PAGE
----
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Client-Side Field Level Encryption

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  • Overview
  • Installation
  • mongodb-crypt
  • mongocryptd
  • Examples
  • Automatic Encryption and Decryption
  • Explicit Encryption and Decryption
  • Explicit Encryption and Auto Decryption

In this guide, you can learn how to install and use Client-Side Field Level Encryption (CSFLE) in the MongoDB Java driver.

CSFLE allows you to encrypt specific data fields within a document with your MongoDB client application before sending the data to the server. Starting in MongoDB 4.2 Enterprise, you can perform this client-side encryption automatically.

With CSFLE, your client application encrypts fields client-side without requiring any server-side configuration or directives. CSFLE is useful for situations in which applications must guarantee that unauthorized parties, including server administrators, cannot read the encrypted data.

This guide is a quick introduction to CSFLE using the Java driver. For in-depth information on how CSFLE works, see the CSFLE reference documentation. For a real-world scenario and implementation, see our CSFLE Guide.

To get started with CSFLE in your client application, you need

  • the MongoDB Java driver
  • mongodb-crypt
  • mongocryptd if using automatic encryption (Enterprise or Atlas)

The mongodb-crypt binding is available as a separate JAR. Add it to your project using your desired dependency management tool.

mongocryptd is a binary run as a daemon / process that is used for automatic encryption. mongodb-crypt communicates with mongocryptd to automatically encrypt the information specified by a user-provided JSON Schema.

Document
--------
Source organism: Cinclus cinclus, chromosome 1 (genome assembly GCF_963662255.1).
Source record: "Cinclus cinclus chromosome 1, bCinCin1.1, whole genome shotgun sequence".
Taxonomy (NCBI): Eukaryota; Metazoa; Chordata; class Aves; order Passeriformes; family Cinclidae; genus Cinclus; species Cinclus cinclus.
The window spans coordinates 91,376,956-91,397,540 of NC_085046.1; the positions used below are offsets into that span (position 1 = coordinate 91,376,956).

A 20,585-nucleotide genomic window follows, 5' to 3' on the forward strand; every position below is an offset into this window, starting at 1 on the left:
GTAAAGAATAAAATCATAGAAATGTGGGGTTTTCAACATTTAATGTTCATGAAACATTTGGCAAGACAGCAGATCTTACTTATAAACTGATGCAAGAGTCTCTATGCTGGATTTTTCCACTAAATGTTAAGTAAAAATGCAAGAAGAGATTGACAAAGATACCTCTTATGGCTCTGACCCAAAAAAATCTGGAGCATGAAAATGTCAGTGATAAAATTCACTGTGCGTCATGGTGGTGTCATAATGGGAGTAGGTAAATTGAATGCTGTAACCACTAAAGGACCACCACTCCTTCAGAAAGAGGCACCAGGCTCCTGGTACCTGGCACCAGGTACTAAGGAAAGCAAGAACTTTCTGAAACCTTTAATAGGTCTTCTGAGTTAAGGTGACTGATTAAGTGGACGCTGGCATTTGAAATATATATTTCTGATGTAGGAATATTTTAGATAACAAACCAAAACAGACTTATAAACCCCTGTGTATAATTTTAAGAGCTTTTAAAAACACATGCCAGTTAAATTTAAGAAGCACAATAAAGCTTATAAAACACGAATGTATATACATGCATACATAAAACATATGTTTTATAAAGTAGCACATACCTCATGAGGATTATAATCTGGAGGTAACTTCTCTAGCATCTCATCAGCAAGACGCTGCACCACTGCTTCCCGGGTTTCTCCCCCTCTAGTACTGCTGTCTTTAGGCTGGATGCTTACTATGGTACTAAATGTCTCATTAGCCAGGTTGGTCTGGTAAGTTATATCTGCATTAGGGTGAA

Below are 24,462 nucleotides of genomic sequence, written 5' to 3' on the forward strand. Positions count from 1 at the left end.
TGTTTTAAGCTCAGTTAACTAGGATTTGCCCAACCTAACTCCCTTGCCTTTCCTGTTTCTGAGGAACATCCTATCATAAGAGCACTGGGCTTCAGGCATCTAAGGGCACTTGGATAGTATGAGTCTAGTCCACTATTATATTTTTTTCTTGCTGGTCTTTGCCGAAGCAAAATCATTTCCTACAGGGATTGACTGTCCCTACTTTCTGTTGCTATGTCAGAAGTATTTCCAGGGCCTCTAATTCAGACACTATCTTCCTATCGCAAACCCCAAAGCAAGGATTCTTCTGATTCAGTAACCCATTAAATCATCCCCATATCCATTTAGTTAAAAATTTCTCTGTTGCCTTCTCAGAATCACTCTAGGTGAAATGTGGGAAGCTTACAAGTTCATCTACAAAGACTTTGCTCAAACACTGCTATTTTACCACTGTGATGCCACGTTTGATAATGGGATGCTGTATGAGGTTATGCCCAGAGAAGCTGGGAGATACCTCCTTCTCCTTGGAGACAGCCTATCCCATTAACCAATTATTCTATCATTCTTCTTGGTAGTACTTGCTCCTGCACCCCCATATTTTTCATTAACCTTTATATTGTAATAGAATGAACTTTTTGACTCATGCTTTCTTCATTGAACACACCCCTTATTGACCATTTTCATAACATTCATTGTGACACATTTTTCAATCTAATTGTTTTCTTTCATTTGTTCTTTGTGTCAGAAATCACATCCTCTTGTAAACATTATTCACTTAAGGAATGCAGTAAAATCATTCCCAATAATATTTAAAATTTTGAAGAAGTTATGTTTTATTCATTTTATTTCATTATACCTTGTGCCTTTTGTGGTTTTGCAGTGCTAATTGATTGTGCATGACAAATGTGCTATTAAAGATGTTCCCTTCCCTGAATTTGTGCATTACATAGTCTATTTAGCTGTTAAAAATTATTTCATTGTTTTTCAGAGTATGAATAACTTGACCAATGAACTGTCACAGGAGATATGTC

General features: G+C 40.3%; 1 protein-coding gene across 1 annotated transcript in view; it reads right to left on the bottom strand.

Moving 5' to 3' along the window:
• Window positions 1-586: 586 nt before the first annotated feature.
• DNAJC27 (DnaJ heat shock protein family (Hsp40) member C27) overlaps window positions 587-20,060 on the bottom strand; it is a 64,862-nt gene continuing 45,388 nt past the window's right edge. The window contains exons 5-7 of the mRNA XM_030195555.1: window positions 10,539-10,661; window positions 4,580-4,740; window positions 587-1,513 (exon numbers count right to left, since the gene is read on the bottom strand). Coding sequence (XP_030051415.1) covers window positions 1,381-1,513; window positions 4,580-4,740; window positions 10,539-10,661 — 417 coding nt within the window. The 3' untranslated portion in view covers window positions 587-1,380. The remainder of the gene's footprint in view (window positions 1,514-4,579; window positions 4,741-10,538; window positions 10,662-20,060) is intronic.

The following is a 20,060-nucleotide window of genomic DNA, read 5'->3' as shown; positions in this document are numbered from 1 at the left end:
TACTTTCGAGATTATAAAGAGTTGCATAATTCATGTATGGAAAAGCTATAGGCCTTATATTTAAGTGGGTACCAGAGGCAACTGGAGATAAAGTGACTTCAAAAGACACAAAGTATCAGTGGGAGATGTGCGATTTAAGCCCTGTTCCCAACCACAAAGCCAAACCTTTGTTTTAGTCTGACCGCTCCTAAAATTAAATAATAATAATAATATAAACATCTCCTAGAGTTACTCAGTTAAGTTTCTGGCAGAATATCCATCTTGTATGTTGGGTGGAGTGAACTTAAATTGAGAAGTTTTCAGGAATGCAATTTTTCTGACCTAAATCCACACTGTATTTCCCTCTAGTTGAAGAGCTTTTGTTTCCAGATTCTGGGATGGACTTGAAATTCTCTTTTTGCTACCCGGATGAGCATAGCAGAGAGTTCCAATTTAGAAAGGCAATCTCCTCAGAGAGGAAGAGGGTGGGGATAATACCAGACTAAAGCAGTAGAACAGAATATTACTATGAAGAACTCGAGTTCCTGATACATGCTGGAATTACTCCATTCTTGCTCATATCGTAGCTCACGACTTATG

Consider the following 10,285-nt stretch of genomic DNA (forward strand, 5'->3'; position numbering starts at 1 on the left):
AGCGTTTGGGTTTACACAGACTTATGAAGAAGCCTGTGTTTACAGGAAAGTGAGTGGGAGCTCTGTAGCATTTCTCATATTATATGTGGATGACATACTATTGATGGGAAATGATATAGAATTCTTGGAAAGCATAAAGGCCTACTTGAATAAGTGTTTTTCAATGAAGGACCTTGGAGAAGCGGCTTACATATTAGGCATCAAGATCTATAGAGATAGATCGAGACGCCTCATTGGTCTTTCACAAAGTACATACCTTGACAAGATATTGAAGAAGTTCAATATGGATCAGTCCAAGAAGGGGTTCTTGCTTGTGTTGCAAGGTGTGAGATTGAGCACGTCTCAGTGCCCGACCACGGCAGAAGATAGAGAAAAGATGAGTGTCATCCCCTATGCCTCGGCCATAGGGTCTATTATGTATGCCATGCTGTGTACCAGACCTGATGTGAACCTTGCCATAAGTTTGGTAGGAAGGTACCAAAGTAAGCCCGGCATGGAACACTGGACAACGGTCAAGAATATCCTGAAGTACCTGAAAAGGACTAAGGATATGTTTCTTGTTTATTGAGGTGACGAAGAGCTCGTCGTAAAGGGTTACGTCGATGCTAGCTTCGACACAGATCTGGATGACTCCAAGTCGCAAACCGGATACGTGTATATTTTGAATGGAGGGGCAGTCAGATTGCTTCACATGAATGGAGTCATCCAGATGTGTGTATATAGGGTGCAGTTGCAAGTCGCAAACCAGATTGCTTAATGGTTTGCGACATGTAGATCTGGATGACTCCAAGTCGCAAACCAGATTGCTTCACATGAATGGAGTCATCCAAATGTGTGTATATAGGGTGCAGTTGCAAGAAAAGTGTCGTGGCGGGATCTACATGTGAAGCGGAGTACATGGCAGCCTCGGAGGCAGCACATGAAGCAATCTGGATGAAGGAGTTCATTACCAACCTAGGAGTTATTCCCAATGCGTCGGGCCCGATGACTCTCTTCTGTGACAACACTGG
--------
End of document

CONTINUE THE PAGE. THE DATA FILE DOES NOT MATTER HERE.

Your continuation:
For more detailed information on mongocryptd, see the mongocryptd reference documentation

The examples on this page use a local key, but you can also use integrated support for cloud-based key management services from AWS, Azure, and GCP. Each example program execution creates a new master key in memory and drops the test.coll collection.

Tip

In the examples, the in-memory master key is lost when the application finishes running. If you'd like to retain and decrypt documents from previous runs, you can save the local master key to a file for reuse and remove the logic to drop the collection.

Warning

MongoDB recommends using local key management only for testing purposes, and using a remote key management service for production.

The following example shows how to configure the AutoEncryptionSettings instance to create a new key and set the JSON schema map.

The data in the encryptedField field is automatically encrypted before insertion, and decrypted when calling find() on the client side. Querying this collection from a client that isn't configured for CSFLE will return the document in encrypted form.

The full source is available at ClientSideEncryptionAutoEncryptionSettingsTour.java

Note

Auto encryption requires MongoDB Enterprise or Atlas.

import com.mongodb.AutoEncryptionSettings;
import com.mongodb.ClientEncryptionSettings;
import com.mongodb.ConnectionString;
import com.mongodb.MongoClientSettings;
import com.mongodb.client.MongoClient;
import com.mongodb.client.MongoClients;
import com.mongodb.client.MongoCollection;
import com.mongodb.client.model.vault.DataKeyOptions;
import com.mongodb.client.vault.ClientEncryption;